Will You Lose Your Inheritance in Bankruptcy?
It sometimes seems like bankruptcy is divided into two time periods—the first is before your bankruptcy, when your debts, assets, obligations, claims, and everything else is accounted for and dealt with in the bankruptcy.
The second is after your bankruptcy is over. After that, any new debts aren’t included or discharged, and any new money, income, assets or property you receive is safe.
But these rules don’t apply to inheritances. Inheritances are one area where what happens after your bankruptcy can still be affected by your bankruptcy, even if your discharge in a Chapter 7 case has already been entered.
The 180 Day Rule
Bankruptcy has what is known as a “180 day rule” This rule allows a bankruptcy court to treat your inheritance as part of the bankruptcy estate for 180 days after the decedent leaving the inheritance passes away.
You must inherit the money or property 180 days or more after you file for bankruptcy for you to be able to keep the inheritance free from the bankruptcy court. By “inherit,” that doesn’t mean you have to actually have the cash or property. Just being aware that you are owed the inheritance or that it is coming will trigger the rule.
Inheritances After Your Bankruptcy is Over
Because the rule goes by days, unrelated to when you file your bankruptcy or when you get your discharge, you’ll notice that it is possible for your inheritance to be a part of your bankruptcy case even if the bankruptcy case is over.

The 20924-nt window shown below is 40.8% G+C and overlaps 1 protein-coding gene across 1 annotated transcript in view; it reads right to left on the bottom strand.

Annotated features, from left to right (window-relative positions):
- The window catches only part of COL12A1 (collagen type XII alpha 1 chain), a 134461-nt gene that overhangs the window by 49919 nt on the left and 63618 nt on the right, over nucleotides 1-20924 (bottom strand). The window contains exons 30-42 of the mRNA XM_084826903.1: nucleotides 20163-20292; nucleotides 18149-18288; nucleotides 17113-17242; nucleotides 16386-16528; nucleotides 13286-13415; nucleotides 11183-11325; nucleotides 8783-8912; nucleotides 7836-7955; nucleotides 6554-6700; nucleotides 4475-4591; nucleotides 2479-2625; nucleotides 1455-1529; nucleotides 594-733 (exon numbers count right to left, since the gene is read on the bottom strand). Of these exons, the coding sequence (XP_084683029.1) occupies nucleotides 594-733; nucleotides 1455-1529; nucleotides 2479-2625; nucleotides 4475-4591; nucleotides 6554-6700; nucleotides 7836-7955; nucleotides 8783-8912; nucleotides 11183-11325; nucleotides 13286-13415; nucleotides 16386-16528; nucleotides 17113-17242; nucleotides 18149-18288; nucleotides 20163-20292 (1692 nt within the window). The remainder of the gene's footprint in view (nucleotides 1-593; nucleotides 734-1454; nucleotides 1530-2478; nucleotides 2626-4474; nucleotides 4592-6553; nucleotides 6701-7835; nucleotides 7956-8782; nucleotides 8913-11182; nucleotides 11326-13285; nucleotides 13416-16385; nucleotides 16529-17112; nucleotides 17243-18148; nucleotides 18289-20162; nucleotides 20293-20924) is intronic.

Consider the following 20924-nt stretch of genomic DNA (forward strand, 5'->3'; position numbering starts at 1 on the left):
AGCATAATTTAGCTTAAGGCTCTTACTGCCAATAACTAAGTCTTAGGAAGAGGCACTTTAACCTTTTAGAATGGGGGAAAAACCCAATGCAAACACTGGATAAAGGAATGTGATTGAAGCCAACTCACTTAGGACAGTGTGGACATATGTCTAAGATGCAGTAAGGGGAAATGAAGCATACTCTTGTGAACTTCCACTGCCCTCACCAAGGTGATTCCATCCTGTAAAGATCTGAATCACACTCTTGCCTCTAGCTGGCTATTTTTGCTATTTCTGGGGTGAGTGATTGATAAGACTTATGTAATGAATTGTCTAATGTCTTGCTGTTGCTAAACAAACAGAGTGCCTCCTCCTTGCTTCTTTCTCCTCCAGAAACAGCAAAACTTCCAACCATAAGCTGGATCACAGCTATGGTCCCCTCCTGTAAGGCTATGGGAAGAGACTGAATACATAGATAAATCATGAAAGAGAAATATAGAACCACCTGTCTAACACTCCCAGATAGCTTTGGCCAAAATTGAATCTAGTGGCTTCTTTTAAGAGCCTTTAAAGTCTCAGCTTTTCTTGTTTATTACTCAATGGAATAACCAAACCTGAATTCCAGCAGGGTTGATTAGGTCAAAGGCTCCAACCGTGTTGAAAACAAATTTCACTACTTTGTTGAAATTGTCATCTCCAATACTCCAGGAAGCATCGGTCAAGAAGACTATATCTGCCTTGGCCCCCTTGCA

Let’s imagine you file your Chapter 7 bankruptcy on January 1. You get your discharge from the court on March 1. But on February 1, someone passed away, leaving you with an inheritance that you received on March 30. Even though March 30 is after your discharge was entered, it is within 180 days of the filing of the bankruptcy on January 1. That means that the inheritance could be taken by the bankruptcy court, even though the case was over.
Keeping the Inheritance
Although you can exempt an inheritance if it fits under any existing exemption, there is no exemption for inheritances under Florida or federal bankruptcy law. And since most inheritances tend to be larger, or more valuable pieces of property, this can pose a problem.
Chapter 13 and Inheritances
In Chapter 13, you do get to keep property including an inheritance. However, because the trustee’s job is to maximize recovery to creditors, and creditors cannot receive less in a Chapter 13 than they would in a 7, an inheritance could result in an increased monthly payoff among in your Chapter 13 plan.
Of course, the best route is to delay a bankruptcy if you can do so, and of course, if you are in a position where you anticipate an inheritance could happen in the near future.